Mark III Systems' Introduction to Computer Vision: Session Four
Taught by data scientist Michaela Buchanan, the last webinar was named, “Introduction to Computer Vision,” and built upon the previous three sessions’ Deep Learning curriculum.
Buchanan explained that this session would require some knowledge of Deep Learning and neural networks, that it would be just a starting off point for learning more about Computer Vision and that it would focus more on practical than academic models. She encouraged registrants to re-watch or to first familiarize themselves with the prior three sessions.
The first concept she introduced was that of limitation – how to classify images into similar buckets. When you are trying to classify multiple objects – say, dog, cat and duck – detection is the first hurdle (just determining how many objects you see) and segmentation is the more complicated problem. This is something that can determine, in the case of medical imaging say, not just that there are tumors, but the size and shape and position of the tumors.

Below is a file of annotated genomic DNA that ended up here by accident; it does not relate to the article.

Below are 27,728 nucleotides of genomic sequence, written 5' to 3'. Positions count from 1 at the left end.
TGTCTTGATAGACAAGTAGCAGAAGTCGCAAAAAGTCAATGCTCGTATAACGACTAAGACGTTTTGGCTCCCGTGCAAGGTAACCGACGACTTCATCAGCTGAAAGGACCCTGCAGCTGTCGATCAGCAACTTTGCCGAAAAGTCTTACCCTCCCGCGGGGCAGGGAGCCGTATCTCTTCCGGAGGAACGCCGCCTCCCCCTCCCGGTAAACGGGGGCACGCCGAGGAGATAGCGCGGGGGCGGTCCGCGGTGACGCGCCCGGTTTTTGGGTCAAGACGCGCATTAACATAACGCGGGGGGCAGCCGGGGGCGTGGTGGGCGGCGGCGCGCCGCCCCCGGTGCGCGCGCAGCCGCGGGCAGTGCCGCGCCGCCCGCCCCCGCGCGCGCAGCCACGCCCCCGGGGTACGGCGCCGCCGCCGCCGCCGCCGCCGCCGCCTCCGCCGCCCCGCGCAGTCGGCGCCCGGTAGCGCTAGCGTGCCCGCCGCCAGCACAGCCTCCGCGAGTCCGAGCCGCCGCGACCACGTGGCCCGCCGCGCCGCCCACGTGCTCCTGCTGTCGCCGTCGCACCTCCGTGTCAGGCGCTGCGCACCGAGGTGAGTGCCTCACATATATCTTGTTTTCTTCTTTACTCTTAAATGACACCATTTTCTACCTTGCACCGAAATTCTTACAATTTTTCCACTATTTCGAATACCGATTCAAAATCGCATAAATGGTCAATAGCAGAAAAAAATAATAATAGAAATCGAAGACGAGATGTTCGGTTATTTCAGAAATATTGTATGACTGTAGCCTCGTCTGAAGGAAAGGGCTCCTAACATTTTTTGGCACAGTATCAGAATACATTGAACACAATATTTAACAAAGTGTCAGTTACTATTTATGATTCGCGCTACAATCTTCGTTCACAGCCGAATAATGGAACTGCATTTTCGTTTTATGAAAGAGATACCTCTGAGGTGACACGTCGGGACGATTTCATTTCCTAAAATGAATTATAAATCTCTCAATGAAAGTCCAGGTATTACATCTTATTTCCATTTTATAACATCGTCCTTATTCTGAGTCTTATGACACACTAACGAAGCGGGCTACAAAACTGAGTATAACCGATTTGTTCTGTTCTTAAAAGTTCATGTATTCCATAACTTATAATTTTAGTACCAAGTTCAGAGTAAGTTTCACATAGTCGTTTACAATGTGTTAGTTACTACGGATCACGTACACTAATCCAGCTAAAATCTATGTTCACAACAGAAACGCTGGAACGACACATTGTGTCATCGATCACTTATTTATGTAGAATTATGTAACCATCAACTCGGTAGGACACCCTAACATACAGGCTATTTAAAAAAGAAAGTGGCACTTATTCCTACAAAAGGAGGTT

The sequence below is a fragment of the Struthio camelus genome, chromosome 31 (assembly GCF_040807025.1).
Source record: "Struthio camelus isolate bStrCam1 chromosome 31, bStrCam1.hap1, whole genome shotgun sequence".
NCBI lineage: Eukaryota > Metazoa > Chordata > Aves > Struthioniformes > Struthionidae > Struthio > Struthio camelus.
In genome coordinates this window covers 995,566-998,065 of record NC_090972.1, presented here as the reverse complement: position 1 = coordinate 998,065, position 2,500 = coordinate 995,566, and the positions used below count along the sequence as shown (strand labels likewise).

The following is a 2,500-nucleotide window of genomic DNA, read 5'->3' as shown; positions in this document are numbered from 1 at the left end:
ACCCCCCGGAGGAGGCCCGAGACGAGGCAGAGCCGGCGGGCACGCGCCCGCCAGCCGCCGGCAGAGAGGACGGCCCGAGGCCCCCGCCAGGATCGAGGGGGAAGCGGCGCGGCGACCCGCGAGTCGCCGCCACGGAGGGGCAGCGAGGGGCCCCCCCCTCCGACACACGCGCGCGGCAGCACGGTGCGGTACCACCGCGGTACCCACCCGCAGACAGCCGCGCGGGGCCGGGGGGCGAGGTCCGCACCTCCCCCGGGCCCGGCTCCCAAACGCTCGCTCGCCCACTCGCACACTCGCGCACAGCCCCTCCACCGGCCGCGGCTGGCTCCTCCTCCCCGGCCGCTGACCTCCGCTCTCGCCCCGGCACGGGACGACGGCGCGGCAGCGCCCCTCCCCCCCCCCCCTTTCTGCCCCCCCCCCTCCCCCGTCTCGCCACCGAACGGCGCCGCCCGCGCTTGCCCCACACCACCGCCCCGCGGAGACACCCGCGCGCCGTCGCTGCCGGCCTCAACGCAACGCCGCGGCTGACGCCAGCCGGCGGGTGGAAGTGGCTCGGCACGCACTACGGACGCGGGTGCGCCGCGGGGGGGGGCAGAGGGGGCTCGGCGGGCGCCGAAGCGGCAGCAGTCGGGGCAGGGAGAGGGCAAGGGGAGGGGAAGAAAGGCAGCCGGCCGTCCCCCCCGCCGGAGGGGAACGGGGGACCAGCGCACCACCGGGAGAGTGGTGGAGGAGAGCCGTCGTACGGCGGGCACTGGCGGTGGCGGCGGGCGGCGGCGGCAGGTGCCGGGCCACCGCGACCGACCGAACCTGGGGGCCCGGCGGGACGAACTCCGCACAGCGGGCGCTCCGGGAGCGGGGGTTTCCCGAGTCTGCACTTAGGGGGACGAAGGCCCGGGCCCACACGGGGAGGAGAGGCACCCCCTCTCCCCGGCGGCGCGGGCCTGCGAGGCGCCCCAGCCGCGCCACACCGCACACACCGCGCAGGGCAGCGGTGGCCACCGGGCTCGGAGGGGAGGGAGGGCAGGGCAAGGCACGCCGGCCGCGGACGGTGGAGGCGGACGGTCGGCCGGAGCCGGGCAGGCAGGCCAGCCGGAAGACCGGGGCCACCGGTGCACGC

Buchanan gave an informative demonstration on convolutional neural networks by showing participants how to use a simple filter and feature mapping process. She also explained how to condense down feature mapping information for the most pertinent data needed, which is called max pooling.
In the workshop portion of the webinar, Buchanan used CIFAR-10, YOLOv3 and MobileNetV3 for image classification, object detection, and segmentation. She showed how experimenting with batch size and epochs (the number of times you run through full datasets) can change your results.